Triana's NICU Story

Jun 6, 2019
Tracheostomy care “is a little scary,” says Triana Pena. “But they made me feel really comfortable and not so nervous while I was learning.”

Triana Pena was born at Fountain Valley Regional Hospital and Medical Center. So she and her parents were thrilled when Triana welcomed her son Gabriel there, too. The family quickly had another reason to appreciate the physicians, staff and services at the hospital: Gabriel was born critically ill.

Not breathing at birth, Gabriel had to be resuscitated and then intubated — “a big shock,” the new mother says. He was soon diagnosed with Freeman-Sheldon Syndrome, a rare disorder that affects the joints and muscles of the face, hands and feet. Gabriel’s hands were completely closed, and he had bilateral club feet. But his most immediate problems were the potentially life-threatening respiratory and swallowing complications that are part of the disorder.

The infant’s first few days were critical. Doctors performed a tracheotomy to help him breathe more easily. In the meantime, nurses, respiratory therapists and social workers in the hospital’s Neonatal Intensive Care Unit (NICU) rallied around the family — providing them with information and support.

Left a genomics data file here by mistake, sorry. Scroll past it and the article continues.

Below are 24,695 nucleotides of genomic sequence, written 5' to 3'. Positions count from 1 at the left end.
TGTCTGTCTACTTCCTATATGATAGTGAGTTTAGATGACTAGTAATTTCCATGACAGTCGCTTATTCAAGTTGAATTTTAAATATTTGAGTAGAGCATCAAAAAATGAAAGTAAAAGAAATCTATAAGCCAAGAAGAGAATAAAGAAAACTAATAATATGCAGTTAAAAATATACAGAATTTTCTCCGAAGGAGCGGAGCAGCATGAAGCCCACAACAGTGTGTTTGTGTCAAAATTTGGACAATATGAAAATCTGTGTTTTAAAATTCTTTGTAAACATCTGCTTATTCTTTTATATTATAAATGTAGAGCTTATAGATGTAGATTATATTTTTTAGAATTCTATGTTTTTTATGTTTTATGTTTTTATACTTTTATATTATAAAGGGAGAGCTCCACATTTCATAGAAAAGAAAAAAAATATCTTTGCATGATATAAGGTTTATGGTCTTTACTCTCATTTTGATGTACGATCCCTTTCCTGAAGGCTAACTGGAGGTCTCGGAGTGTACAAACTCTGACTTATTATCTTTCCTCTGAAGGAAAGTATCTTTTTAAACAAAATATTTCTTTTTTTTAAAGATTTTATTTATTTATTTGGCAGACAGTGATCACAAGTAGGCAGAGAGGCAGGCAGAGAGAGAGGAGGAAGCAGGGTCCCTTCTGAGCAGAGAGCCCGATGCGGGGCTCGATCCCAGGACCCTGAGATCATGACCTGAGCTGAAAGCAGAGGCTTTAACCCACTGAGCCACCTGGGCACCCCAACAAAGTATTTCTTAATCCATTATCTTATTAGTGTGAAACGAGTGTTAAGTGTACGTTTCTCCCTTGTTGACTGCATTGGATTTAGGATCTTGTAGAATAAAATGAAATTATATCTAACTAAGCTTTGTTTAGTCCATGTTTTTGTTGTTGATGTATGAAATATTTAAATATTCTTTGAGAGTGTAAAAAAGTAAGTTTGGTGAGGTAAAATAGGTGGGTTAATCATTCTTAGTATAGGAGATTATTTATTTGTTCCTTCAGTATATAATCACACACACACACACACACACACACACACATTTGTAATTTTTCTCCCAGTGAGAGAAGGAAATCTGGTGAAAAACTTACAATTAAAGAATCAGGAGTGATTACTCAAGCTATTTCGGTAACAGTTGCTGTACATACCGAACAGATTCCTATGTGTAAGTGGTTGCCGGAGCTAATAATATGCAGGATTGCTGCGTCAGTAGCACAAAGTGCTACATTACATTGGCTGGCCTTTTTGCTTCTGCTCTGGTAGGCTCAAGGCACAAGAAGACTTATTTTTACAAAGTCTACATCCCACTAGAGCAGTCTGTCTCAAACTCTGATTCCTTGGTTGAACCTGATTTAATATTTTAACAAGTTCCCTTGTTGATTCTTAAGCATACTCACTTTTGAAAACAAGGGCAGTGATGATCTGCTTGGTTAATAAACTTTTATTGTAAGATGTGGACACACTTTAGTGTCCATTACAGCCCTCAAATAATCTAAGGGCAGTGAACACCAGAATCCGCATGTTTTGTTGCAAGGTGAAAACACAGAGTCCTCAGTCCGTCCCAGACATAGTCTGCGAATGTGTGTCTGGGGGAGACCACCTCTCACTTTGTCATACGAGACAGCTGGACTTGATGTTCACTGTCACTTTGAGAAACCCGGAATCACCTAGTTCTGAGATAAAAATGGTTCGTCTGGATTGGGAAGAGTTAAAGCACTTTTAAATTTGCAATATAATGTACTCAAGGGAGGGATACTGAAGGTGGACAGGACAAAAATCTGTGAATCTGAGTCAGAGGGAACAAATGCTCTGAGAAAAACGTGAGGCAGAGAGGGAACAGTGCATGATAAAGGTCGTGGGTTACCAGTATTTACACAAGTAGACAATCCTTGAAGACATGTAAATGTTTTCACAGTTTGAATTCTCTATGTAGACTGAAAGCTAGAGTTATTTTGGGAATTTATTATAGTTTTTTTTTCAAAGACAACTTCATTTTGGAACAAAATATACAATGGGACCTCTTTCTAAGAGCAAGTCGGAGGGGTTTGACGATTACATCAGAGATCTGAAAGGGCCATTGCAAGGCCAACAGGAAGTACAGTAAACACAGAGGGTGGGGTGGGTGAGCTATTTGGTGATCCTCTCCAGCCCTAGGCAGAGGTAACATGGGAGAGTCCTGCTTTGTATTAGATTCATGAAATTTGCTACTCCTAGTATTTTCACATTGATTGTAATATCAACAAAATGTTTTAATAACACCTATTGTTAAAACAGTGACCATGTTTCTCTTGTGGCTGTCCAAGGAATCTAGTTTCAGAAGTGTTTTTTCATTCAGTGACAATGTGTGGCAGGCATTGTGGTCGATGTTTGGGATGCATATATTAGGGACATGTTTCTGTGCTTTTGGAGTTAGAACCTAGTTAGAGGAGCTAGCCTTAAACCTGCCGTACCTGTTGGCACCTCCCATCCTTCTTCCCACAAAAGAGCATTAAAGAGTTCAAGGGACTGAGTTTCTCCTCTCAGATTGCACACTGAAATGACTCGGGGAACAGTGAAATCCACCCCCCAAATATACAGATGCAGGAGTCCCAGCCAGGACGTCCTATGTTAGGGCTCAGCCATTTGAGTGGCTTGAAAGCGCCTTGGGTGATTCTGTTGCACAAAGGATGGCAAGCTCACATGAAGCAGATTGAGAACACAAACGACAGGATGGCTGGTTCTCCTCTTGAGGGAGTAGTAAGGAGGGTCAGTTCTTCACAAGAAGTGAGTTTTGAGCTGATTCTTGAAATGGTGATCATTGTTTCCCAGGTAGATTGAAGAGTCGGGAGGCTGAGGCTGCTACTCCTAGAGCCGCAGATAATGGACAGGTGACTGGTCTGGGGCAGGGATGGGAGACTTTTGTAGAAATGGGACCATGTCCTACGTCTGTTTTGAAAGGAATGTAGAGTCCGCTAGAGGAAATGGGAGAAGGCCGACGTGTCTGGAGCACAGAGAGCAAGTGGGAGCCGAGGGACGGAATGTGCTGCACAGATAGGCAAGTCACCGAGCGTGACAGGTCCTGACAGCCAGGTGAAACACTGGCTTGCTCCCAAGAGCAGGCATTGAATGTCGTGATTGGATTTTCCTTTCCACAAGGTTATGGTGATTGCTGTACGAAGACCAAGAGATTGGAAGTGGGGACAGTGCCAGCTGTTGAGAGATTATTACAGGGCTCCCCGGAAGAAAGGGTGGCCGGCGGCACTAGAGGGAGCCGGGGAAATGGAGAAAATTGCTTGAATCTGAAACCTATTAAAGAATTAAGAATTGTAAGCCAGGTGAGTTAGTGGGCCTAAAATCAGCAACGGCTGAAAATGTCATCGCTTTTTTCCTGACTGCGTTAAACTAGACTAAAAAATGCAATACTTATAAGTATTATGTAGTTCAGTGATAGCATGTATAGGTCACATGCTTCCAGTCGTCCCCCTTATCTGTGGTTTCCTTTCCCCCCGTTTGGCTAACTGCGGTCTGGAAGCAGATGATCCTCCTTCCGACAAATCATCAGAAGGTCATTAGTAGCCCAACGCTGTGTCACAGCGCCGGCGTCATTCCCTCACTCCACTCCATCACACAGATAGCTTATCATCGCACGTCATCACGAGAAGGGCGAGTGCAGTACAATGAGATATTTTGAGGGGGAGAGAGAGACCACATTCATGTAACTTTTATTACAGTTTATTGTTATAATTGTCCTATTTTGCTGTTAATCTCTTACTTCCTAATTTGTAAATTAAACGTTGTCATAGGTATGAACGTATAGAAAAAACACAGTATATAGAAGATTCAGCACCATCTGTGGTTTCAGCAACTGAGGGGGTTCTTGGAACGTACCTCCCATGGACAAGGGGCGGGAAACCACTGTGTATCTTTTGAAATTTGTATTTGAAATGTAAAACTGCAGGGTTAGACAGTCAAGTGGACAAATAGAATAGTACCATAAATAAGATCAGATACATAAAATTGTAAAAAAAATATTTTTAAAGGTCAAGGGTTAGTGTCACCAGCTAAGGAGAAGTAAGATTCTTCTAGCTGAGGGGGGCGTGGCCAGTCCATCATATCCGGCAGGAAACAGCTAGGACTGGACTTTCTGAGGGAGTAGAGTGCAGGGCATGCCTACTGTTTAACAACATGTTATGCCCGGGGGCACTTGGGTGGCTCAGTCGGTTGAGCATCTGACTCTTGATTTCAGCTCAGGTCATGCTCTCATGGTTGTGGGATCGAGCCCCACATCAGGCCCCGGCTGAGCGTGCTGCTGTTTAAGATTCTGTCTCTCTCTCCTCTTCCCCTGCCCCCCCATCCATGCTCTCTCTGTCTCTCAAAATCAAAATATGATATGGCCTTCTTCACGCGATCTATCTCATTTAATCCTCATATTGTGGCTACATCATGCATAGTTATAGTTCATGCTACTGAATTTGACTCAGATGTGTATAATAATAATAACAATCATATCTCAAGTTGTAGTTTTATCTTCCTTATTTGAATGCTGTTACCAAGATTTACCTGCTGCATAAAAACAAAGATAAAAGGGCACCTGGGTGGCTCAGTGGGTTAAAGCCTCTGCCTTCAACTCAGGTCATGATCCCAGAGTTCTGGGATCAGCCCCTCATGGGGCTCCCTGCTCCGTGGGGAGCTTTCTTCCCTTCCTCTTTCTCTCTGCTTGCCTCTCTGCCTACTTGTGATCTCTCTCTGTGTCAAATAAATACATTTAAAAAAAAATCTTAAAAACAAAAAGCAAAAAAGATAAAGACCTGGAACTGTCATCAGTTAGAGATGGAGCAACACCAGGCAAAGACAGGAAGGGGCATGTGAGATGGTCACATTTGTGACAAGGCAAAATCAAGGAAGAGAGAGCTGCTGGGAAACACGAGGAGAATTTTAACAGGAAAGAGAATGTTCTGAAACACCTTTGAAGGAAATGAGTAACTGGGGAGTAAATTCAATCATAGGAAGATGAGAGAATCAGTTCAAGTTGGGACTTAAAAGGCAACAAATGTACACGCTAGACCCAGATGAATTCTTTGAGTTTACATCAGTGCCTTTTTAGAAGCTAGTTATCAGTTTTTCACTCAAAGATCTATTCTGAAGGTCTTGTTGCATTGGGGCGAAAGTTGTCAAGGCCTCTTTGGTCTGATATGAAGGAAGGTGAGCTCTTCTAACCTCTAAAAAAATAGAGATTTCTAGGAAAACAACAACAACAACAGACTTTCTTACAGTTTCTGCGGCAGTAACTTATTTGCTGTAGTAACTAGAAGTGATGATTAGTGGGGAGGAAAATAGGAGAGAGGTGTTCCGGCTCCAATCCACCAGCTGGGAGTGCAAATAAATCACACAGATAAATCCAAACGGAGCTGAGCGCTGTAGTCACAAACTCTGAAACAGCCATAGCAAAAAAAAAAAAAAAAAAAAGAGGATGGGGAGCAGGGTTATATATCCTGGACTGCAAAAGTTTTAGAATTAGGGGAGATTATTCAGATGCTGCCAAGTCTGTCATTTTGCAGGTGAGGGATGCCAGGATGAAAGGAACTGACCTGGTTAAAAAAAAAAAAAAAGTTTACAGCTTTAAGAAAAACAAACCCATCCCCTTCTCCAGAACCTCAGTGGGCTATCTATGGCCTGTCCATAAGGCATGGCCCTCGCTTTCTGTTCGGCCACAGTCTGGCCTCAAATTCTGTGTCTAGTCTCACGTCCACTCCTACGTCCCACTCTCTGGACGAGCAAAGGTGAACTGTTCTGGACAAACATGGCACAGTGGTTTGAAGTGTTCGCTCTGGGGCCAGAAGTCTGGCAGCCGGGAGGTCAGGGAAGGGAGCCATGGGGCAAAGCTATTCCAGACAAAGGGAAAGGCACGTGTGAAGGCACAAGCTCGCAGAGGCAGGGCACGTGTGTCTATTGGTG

Gabriel spent a month and a half in the NICU, with the staff helping him and Triana through each new challenge. Chronic respiratory problems made it difficult to feed Gabriel. He later developed pneumonia.

Bringing Gabriel home brought its own anxiety. Triana needed to learn CPR and feel comfortable cleaning, suctioning and changing Gabriel’s “trach” tube. He also came home on a ventilator. Again, Fountain Valley’s NICU team reassured her.

Tracheostomy care “is a little scary,” says Triana. “But they made me feel really comfortable and not so nervous while I was learning” — giving her the confidence to provide Gabriel with the care he needed while also bonding with him as a mother.

Even after his release, Fountain Valley has continued to be the center of Gabriel’s care. When he was 1-year-old, his feet were casted. A “swallow study” when Gabriel was 3 helped doctors identify soft foods that he could eat and that would help him thrive.

Today, “he’s doing really well,” says Triana on Gabriel’s 5th birthday. His health is stable. He’s eating pureed foods and is moving around with ankle orthotics and the help of a walker. Once a week, he receives physical and occupational therapy.

Best of all, Gabriel just started school — just like any other 5-year-old.